There are some common misconceptions about why students choose to take a gap year and what exactly happens during that year. Because students who take a gap year often (but not always!) travel overseas, it’s easy from a distance to label this as a vacation. The phrase “gap year” is even somewhat misleading, as it implies that there is an empty space (a gap) in the timeline between high school and college or work. In reality, gap year programs challenge students by pushing them beyond their comfort zones and into new realms of growth; when was the last vacation you took that did that? Research data actually support the claim that students who take a gap year are likely to succeed in college. About 90% of “gappers” begin or return to college within a year, and these students generally graduate closer to four years than the rest of their peers, who take closer to six years on average. What’s more, recent studies have shown that gap year students tend to over-perform their expected GPA in college at a higher rate than their peers (https://www.gapyearassociation.org/data-benefits.php). There are a variety of reasons to explain why gappers go on to do so well - improved confidence and self-knowledge, increased empathy, valuable experience gained from short-term courses and hands-on learning - but the overall impression I was left with is that the detractors don’t know what they’re talking about.


Choices, choices, choices: There are many options available for students to plan a stimulating, maybe even life-changing, gap year.

There are not literally unlimited options for planning a gap year (#reclaimliterally), but it sure felt that way as I learned about program after program at the fair. This availability of options means that each student can choose those activities that best fit her or his interests and aspirations to create a transformative gap year. Many of these gap year programs involve cultural immersion, physical recreation, and academic subjects, often in combination. There are plenty of great resources to learn more about the individual programs, such as GapMatcher (www.gapmatcher.com), which uses a brief survey to provide search results specific to what each person is looking for. Gap year counselors, such as the aforementioned J2Guides, provide 1-on-1 support in helping students plan the most rewarding experiences possible.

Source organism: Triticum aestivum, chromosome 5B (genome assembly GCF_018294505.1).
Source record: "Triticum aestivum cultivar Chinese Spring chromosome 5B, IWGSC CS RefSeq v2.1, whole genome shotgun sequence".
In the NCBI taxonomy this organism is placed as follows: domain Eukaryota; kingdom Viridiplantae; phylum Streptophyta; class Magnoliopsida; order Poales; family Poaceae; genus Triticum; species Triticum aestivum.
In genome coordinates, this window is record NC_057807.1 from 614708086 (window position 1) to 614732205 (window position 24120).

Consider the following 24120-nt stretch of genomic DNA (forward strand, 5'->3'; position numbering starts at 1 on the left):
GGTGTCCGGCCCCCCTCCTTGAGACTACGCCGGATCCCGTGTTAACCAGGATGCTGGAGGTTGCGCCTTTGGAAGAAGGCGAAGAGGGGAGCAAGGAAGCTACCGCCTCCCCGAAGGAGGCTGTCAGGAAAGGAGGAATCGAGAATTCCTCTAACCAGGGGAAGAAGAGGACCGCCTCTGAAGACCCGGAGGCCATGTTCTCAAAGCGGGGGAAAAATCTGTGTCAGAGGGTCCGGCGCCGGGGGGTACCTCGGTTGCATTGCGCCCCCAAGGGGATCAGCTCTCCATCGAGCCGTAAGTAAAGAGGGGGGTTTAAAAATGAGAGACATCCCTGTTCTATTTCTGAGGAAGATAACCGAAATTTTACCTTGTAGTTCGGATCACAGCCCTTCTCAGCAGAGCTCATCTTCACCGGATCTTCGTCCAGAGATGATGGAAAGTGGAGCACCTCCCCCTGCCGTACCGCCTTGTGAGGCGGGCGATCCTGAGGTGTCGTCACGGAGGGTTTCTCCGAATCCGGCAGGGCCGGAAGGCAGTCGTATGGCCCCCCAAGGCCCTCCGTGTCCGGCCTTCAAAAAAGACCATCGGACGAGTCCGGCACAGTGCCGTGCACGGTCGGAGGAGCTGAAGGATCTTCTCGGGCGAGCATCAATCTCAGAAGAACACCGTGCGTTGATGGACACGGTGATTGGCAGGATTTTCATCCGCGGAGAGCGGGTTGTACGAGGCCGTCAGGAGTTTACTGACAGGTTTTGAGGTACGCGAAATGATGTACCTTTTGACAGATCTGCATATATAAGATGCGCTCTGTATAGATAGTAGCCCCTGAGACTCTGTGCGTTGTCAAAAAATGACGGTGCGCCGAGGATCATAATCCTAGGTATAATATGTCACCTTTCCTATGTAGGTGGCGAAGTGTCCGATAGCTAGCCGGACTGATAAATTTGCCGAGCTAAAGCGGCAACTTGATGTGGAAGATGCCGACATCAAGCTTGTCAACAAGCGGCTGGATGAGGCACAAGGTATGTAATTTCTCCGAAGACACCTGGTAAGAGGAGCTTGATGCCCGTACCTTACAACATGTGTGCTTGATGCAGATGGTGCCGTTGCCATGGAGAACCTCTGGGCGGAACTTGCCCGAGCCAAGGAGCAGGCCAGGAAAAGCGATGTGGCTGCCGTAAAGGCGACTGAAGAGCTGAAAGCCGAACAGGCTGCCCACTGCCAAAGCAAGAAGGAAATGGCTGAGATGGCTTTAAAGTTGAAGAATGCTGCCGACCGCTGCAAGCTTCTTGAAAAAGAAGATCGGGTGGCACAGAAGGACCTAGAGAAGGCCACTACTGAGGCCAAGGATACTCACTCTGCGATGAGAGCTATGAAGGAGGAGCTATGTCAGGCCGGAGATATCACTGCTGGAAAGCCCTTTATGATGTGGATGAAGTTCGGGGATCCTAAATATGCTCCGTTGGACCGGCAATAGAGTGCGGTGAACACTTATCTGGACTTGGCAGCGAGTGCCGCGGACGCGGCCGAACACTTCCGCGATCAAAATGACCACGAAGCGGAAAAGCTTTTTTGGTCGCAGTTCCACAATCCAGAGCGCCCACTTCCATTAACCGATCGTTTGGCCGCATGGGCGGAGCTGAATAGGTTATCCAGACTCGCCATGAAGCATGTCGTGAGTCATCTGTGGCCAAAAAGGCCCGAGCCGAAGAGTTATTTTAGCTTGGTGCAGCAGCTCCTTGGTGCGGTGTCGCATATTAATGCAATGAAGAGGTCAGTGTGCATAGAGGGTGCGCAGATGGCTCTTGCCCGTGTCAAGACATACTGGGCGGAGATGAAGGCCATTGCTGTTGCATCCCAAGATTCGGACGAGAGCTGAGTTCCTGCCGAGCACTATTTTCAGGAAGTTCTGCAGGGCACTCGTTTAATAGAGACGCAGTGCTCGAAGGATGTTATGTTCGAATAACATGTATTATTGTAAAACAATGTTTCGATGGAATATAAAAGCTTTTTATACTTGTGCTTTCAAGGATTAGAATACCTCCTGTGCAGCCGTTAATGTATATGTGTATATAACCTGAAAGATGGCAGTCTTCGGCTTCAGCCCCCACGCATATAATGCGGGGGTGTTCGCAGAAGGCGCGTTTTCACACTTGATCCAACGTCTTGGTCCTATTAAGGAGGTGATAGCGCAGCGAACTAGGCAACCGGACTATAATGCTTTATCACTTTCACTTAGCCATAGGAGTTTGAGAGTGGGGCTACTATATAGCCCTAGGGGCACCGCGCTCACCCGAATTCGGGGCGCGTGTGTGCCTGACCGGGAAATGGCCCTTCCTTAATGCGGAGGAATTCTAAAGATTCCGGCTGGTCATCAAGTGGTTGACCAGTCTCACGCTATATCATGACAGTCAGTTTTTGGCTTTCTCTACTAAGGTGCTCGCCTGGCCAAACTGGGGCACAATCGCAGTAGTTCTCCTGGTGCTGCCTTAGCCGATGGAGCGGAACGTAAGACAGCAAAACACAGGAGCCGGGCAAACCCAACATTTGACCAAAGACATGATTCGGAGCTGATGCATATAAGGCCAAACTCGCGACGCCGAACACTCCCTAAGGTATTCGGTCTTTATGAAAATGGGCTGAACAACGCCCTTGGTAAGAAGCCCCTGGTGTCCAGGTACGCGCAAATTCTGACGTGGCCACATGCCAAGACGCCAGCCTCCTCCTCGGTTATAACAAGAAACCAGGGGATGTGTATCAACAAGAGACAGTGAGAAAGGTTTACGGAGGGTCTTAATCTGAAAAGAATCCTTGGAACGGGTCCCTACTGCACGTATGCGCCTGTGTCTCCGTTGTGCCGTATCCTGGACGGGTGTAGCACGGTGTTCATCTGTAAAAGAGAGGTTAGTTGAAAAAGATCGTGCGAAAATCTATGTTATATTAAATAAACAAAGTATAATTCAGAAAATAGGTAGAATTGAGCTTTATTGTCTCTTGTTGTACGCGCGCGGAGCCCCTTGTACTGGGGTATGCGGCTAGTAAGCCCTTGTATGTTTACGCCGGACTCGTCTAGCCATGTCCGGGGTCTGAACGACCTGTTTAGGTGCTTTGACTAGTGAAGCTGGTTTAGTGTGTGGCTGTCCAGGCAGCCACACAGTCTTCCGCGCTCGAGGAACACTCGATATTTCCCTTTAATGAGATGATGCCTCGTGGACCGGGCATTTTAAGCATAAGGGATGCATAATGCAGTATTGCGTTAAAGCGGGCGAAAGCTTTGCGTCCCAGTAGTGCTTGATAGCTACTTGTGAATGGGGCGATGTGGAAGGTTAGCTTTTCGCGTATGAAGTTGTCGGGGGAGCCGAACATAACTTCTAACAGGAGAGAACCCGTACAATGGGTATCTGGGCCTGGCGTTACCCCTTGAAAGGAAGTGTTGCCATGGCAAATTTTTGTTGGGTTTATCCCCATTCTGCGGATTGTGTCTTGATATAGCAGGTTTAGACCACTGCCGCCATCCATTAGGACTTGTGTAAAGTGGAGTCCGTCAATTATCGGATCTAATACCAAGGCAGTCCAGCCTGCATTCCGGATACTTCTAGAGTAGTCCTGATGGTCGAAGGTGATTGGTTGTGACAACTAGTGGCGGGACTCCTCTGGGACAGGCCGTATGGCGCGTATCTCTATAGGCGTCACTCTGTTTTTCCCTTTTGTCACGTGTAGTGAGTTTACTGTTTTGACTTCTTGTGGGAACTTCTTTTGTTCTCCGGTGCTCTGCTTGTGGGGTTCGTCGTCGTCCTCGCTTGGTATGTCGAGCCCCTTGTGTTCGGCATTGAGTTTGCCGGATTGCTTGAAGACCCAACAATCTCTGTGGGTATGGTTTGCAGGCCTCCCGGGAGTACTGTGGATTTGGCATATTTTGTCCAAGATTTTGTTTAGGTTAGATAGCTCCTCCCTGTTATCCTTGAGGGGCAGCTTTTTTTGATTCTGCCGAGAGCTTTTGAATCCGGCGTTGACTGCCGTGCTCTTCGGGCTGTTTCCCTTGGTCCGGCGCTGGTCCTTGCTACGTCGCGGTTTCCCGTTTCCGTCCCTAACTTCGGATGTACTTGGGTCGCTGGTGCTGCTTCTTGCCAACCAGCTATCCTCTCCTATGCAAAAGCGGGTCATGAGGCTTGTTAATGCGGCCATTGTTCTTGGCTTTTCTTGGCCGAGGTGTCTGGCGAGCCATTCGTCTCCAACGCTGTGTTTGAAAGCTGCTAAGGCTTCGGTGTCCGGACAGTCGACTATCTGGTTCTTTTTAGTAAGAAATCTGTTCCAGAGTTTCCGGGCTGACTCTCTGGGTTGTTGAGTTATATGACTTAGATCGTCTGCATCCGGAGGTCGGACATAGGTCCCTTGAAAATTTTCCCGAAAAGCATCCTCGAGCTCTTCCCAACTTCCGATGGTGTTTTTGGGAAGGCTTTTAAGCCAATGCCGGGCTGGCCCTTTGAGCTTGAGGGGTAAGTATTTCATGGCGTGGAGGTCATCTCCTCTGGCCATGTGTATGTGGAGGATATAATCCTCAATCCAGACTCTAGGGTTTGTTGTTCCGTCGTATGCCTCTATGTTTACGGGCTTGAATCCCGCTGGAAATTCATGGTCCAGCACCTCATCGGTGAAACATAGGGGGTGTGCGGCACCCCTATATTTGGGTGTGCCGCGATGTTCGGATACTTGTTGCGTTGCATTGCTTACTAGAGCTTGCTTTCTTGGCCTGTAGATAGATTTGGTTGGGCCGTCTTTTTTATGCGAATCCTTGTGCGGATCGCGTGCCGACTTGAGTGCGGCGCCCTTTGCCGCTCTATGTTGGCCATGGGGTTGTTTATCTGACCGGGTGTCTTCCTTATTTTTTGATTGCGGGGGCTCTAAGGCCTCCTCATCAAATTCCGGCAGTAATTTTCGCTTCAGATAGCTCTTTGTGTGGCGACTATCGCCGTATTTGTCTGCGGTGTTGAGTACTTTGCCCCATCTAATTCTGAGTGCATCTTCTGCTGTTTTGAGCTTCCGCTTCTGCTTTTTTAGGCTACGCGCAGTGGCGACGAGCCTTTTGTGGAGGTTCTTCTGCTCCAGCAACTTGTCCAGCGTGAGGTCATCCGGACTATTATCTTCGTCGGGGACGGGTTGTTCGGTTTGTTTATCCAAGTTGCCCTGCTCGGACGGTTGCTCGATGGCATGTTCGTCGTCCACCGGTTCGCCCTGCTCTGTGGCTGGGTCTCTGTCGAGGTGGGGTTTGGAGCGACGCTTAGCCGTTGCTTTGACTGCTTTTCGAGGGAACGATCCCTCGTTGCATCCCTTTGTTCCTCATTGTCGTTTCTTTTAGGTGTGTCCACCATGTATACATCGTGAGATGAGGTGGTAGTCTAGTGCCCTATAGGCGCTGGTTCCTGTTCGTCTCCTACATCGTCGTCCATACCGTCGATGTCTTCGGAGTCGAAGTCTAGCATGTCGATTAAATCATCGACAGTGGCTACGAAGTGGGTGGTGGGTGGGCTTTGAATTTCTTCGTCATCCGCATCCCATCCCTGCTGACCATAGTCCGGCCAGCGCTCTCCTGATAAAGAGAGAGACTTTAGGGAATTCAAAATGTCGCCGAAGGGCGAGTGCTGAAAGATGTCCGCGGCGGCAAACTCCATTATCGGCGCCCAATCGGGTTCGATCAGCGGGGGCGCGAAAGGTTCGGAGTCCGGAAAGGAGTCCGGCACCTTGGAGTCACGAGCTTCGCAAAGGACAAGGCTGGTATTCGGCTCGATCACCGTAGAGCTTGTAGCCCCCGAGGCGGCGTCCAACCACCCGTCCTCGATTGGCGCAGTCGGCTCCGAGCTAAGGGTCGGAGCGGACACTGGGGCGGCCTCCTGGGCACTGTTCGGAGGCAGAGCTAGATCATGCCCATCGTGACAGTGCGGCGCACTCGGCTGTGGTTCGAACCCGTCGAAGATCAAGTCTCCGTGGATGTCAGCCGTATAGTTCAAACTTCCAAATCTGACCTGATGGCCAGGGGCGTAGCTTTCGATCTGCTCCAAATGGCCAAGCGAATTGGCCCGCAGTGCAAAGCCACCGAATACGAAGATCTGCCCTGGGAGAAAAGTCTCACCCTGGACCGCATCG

Best summer ever: Many of these exciting programs are available to current high school students too.

If you happen to be a current freshman, sophomore, or junior (or younger) reading this, don’t worry: you’re invited to the party too! In many cases, the organizations that offer gap year programs also have summer experiences available to high school students. These summer programs can range from one week to a full summer term, and they present younger students with similar opportunities to learn about themselves, their peers, and the world around them. As with the gap year programs, the travel factor tends to necessitate a high cost to participate, but fortunately most of these organizations do seem to offer scholarships. For those interested in learning more, GapMatcher works well for finding high school summer programs in addition to gap year options.


Strike while the iron is hot: People of all ages can take a gap year, but…

there may be no better time to do so than right after graduating from high school. During Jason Sarouhan’s presentation, he succinctly described the typical adult’s journey from late teens to twenties to oh-so-domestic thirties and beyond. Those of us who have passed through multiple stages of this journey can surely relate to both the 18-year old’s feeling of having her whole life ahead of her (“what’s the rush?!”) and the thirty-something’s reality that taking a gap day is not close to possible, let alone a gap year. This is not to discourage any adults from participating in gap year programs if doing so is feasible, but it is a warning to current teens who feel like kicking this particular can a little further down the road: if you have found your “why” and you have the financial means to take a gap year before going to college or starting full-time work, this is the time do it.


These fairs are free, open to the public, and held in about 40 locations across the United States; if you are a student with even the slightest interest in taking a gap year before attending college, trade school, or the workforce (or if you would like to learn about some exciting high school summer programs), the next USA Gap Year Fair in your area will be extremely worth your time.

2 views

Recommended

MAILING ADDRESS: 1835 Newport Blvd A109-653, Costa Mesa, CA 92627

​​Call/Text: +1 (949) 873-6807​
Email: Info@strivetolearn.com

About

services

resources

  • White Instagram Icon
  • White Yelp Icon
  • White Facebook Icon
  • YouTube

Subscribe for access to

free webinars, tips, and more

© 2019 by Strive to Learn.